Ben just came to town as a new rabbi. Unfortunately, his first official duty was to conduct a funeral service for Albert, a man who died in his eighties with no relatives. Since Ben didn’t know the deceased personally, he paused from his sermon to ask if anyone in the congregation would say something good about Albert. There was no response. Ben asked again: “Many of you knew Albert for years, surely someone can say something nice.” After an uncomfortable pause, a voice from the back of the room said, “Well, his brother was worse.”
If you died tomorrow, what would people say about you? Would it make you proud of the way you lived and the choices you made? Thinking about the legacy we leave can help us keep our priorities straight. Few people would be satisfied with an epitaph like: “She always got what she wanted.” Or “He never missed a deadline.”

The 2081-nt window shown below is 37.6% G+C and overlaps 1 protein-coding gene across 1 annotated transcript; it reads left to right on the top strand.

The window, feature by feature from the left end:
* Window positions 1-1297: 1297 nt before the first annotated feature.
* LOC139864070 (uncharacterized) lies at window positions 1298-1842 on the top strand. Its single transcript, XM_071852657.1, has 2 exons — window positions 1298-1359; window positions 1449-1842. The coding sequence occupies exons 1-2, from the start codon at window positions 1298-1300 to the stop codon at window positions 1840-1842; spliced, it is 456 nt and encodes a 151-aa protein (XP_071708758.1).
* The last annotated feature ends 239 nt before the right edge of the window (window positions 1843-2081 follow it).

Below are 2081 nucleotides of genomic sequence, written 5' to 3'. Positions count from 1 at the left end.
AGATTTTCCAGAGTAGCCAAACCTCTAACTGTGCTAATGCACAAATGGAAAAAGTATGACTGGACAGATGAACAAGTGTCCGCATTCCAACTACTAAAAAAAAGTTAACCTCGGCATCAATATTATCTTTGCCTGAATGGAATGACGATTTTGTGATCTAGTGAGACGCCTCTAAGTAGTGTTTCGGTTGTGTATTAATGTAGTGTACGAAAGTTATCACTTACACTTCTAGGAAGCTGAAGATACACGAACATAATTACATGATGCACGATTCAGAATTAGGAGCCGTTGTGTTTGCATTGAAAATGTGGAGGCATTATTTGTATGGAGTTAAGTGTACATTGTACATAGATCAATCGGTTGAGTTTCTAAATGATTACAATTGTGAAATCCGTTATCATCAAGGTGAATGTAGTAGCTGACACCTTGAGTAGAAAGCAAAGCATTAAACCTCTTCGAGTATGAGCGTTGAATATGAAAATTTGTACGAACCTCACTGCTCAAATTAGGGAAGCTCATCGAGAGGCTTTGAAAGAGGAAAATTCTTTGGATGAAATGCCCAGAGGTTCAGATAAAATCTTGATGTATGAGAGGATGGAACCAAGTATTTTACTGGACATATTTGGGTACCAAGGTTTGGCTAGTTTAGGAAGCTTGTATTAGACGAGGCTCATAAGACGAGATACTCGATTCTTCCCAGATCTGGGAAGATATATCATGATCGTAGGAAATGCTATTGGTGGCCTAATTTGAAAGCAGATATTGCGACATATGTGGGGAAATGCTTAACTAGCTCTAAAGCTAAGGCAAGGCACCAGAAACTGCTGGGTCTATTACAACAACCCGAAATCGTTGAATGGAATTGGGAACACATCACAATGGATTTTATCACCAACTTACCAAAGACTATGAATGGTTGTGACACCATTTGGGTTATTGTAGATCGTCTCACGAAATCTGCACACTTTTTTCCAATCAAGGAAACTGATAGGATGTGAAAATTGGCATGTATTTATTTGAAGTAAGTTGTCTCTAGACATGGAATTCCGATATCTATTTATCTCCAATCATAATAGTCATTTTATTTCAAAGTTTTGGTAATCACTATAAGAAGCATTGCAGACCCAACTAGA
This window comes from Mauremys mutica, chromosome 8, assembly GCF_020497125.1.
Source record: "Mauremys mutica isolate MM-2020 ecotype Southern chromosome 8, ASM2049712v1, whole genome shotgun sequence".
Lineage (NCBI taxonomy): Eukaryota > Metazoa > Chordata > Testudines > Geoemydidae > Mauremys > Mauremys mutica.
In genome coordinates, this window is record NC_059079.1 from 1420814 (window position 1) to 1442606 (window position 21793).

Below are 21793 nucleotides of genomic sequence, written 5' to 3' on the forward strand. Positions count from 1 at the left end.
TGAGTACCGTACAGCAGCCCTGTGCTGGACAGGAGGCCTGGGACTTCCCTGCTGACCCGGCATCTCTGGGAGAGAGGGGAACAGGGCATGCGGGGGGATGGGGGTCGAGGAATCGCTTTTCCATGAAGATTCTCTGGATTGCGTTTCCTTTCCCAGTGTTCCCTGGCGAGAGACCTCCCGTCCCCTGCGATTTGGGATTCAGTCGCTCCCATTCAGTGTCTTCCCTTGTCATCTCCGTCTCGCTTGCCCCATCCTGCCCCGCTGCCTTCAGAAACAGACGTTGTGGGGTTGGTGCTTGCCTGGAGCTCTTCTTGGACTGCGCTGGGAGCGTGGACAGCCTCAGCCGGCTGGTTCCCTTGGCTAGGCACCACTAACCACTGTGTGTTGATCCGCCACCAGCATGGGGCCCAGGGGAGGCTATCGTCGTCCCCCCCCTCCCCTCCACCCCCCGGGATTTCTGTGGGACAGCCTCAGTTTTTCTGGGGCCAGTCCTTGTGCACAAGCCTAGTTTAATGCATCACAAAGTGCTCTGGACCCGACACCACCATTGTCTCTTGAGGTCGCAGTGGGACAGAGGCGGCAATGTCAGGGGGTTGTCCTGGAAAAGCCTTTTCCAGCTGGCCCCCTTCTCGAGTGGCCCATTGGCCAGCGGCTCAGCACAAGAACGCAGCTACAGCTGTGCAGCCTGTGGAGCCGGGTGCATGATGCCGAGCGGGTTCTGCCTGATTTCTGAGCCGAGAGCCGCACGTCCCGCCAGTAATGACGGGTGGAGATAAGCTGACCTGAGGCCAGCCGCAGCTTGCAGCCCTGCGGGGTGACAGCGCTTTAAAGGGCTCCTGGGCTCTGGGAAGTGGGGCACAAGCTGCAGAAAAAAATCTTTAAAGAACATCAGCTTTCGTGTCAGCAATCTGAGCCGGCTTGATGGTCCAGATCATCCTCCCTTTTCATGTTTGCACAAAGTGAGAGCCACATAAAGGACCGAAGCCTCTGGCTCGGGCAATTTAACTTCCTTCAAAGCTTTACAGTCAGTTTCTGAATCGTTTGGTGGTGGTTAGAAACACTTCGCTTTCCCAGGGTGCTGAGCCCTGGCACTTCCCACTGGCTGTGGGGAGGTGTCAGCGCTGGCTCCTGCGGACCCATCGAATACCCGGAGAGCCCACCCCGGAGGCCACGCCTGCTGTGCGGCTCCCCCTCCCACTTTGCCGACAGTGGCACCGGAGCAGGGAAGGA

There’s an old saying, “If you want to know how to live your life, think about what you’d like people to say about you after you die . . . and live backwards.” The idea is that we earn our eulogy by our everyday choices.
In his book, When Everything You Ever Wanted Isn’t Enough, Harold Kushner writes: “Our souls are not hungry for fame, comfort, wealth, or power. Our souls are hungry for meaning, for the sense that we have figured out how to live so that our lives matter, so that the world will be at least a little bit different for our having passed through it.”
This is Michael Josephson reminding you that, in the end, character counts.